It was a revolutionary idea there.
"I’ve heard of people doing programs with young women to empower them to take care of their bodies, take care of themselves and prevent AIDS from affecting them," said Robin Truesdale, a University of Colorado graduate who met Muchiriri on a 2006 trip to Zimbabwe. "But I’ve never met a young man who was interested in approaching it from the male angle, and I just found that fascinating."
So much so that Truesdale — despite the danger of filming in the repressive and poverty-stricken country — returned to make a documentary on Muchiriri’s efforts. Her film, "Tumbuka Bloom," will be screened locally for the first time Sunday at Boulder Public Library.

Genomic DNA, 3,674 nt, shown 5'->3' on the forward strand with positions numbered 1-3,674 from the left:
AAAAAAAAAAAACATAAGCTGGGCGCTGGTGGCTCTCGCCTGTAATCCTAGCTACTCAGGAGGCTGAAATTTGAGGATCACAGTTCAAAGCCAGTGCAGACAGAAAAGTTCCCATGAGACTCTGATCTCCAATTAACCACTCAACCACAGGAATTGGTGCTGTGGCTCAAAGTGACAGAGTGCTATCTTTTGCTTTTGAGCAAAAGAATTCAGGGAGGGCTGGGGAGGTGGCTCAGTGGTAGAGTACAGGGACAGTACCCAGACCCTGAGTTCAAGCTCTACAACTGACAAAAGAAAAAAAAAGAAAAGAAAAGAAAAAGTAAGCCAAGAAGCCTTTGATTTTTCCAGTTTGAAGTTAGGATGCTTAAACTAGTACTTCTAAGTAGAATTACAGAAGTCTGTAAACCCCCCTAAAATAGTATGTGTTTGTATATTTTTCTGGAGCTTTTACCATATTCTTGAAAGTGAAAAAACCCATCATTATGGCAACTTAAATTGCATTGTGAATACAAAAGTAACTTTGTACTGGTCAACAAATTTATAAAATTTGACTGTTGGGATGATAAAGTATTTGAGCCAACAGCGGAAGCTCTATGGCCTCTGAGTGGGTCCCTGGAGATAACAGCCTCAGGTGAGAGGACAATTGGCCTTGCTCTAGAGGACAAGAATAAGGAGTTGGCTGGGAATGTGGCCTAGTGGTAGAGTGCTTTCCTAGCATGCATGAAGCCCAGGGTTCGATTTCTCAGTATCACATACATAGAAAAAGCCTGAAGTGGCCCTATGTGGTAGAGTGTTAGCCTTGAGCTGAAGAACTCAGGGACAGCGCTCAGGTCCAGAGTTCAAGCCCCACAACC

Truesdale, who returned to shoot the film in 2007, used small, consumer video cameras so she could go undetected by the government of President Robert Mugabe.
"If I had been discovered making a film about Zimbabwe, I probably would have been arrested," she said.
But the risk was worthwhile, Truesdale said.
"It’s a personal project for me," she said. "I did it because I really believed in this man and what he was doing."
While people who’ve seen the film have asked Truesdale what they can do to help, she said that wasn’t necessarily her motivation.
"My purpose was not to raise money with this film. It’s not a fundraising film; it’s a hope-raising film," she said. "It’s mostly just to give people something to think about and open their eyes to what it’s like in Zimbabwe."